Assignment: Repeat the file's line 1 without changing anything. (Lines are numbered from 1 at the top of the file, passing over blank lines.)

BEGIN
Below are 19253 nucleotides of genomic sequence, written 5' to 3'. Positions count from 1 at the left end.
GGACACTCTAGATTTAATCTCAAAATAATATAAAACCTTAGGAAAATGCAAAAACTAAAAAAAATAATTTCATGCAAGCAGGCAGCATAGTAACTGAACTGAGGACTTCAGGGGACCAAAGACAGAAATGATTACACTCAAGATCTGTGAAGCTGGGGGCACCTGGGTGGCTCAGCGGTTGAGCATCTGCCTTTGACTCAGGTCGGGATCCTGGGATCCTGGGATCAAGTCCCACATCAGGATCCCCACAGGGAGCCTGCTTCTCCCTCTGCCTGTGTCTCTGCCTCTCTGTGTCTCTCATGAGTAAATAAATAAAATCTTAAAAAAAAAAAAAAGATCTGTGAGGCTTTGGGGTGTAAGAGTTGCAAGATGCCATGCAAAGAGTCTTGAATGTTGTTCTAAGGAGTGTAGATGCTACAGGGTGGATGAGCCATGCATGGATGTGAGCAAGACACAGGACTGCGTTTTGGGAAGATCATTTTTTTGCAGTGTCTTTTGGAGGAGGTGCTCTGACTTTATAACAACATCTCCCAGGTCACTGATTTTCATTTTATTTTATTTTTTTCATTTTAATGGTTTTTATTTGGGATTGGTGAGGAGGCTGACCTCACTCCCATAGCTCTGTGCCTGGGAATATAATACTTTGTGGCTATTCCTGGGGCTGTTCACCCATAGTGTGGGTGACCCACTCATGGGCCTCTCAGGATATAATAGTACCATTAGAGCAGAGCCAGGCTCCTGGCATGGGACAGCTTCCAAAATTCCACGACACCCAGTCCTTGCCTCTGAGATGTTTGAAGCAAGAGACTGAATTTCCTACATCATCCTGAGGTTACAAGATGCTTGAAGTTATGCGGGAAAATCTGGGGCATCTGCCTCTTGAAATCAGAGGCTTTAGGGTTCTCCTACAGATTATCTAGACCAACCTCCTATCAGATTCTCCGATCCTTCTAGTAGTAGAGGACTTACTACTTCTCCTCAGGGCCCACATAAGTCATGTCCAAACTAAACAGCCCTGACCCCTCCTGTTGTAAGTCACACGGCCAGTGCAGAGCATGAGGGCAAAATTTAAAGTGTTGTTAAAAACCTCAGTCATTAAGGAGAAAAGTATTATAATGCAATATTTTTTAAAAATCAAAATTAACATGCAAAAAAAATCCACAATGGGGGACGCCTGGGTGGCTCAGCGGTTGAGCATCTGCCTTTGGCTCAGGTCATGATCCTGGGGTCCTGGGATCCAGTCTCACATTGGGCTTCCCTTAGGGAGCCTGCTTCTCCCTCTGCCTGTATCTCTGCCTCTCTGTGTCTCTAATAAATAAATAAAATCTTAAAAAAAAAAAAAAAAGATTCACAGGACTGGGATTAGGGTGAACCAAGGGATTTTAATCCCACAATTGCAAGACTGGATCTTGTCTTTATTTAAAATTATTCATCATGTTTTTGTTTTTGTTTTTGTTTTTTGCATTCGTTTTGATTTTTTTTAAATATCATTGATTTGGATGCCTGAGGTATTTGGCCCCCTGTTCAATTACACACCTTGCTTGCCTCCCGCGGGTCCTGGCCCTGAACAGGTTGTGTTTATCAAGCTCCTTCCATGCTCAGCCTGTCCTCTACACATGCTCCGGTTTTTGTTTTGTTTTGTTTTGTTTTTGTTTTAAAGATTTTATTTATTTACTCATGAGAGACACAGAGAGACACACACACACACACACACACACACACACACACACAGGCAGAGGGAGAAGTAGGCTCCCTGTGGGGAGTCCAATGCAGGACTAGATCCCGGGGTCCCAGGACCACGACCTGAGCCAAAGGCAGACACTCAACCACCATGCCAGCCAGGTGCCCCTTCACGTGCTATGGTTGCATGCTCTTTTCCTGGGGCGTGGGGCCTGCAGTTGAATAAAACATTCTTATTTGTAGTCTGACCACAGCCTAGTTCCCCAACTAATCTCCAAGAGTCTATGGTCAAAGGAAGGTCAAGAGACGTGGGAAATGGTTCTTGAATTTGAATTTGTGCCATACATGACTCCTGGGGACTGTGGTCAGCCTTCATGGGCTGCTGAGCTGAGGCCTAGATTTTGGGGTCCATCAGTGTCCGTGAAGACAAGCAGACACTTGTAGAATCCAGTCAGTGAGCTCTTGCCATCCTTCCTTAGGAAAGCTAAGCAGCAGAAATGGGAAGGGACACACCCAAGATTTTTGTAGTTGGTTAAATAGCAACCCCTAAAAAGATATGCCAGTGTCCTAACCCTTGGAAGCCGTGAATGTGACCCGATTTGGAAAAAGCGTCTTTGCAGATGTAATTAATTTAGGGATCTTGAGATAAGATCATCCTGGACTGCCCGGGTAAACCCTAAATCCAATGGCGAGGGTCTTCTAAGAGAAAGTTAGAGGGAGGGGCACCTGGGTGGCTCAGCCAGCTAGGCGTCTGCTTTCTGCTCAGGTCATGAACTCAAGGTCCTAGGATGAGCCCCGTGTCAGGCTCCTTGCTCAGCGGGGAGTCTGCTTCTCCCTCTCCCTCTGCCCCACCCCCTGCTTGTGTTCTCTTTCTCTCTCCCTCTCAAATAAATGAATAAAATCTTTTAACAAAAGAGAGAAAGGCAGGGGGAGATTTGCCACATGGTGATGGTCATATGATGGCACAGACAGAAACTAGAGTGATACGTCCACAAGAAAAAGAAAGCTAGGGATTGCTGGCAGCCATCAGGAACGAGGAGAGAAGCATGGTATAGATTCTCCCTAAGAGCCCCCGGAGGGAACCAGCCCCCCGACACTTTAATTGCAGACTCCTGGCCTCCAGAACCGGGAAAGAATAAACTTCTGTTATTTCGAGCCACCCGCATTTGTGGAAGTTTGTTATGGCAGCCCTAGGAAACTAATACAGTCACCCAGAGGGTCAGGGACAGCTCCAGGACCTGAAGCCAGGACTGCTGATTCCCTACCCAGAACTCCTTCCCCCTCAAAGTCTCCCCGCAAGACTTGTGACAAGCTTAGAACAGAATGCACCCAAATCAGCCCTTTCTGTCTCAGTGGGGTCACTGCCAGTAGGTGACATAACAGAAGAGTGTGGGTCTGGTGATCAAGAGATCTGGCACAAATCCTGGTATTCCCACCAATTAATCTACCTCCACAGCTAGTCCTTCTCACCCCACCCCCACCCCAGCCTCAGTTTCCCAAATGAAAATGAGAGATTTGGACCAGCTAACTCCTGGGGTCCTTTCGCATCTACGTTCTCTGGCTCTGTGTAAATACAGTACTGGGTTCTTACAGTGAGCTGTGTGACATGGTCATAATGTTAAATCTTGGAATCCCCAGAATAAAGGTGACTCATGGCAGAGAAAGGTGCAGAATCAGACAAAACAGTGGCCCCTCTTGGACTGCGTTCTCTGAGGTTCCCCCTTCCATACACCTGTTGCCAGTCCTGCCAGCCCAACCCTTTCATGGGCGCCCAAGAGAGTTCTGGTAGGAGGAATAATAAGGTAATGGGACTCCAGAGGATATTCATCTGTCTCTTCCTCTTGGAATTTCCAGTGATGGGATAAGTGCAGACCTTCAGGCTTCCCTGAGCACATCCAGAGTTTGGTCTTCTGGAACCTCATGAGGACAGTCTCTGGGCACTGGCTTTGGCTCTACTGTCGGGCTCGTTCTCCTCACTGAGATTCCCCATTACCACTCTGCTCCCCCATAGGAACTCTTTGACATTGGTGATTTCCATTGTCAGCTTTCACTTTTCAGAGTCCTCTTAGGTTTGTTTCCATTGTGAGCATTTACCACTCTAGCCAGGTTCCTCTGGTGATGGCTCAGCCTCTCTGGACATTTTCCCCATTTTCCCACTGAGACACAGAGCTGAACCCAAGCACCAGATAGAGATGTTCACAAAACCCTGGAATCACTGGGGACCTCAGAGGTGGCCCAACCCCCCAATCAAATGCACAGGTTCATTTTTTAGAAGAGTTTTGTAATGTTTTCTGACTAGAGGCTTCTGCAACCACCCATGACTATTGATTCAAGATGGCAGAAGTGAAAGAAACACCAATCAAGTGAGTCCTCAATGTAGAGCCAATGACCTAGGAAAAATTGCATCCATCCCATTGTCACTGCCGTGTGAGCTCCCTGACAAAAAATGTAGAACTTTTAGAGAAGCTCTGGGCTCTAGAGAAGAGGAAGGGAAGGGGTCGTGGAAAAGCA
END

Below are 19253 nucleotides of genomic sequence, written 5' to 3'. Positions count from 1 at the left end.